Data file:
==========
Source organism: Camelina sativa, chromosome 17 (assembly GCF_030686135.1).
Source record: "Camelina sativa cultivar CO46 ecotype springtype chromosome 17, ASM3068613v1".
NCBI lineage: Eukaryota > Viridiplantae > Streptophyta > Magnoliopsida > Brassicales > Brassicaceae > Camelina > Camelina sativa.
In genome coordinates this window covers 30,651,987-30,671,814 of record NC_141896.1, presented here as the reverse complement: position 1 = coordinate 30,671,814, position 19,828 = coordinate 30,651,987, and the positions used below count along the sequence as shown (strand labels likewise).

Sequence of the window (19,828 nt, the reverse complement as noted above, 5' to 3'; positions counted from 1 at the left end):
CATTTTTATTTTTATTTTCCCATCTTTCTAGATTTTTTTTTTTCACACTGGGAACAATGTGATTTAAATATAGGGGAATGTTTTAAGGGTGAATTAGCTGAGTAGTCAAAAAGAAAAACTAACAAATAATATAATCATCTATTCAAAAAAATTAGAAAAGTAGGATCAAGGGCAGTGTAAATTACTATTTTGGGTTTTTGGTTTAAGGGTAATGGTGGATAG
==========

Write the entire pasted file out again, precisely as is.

Source organism: Camelina sativa, chromosome 17 (assembly GCF_030686135.1).
Source record: "Camelina sativa cultivar CO46 ecotype springtype chromosome 17, ASM3068613v1".
NCBI lineage: Eukaryota > Viridiplantae > Streptophyta > Magnoliopsida > Brassicales > Brassicaceae > Camelina > Camelina sativa.
In genome coordinates this window covers 30,651,987-30,671,814 of record NC_141896.1, presented here as the reverse complement: position 1 = coordinate 30,671,814, position 19,828 = coordinate 30,651,987, and the positions used below count along the sequence as shown (strand labels likewise).

Sequence of the window (19,828 nt, the reverse complement as noted above, 5' to 3'; positions counted from 1 at the left end):
CATTTTTATTTTTATTTTCCCATCTTTCTAGATTTTTTTTTTTCACACTGGGAACAATGTGATTTAAATATAGGGGAATGTTTTAAGGGTGAATTAGCTGAGTAGTCAAAAAGAAAAACTAACAAATAATATAATCATCTATTCAAAAAAATTAGAAAAGTAGGATCAAGGGCAGTGTAAATTACTATTTTGGGTTTTTGGTTTAAGGGTAATGGTGGATAG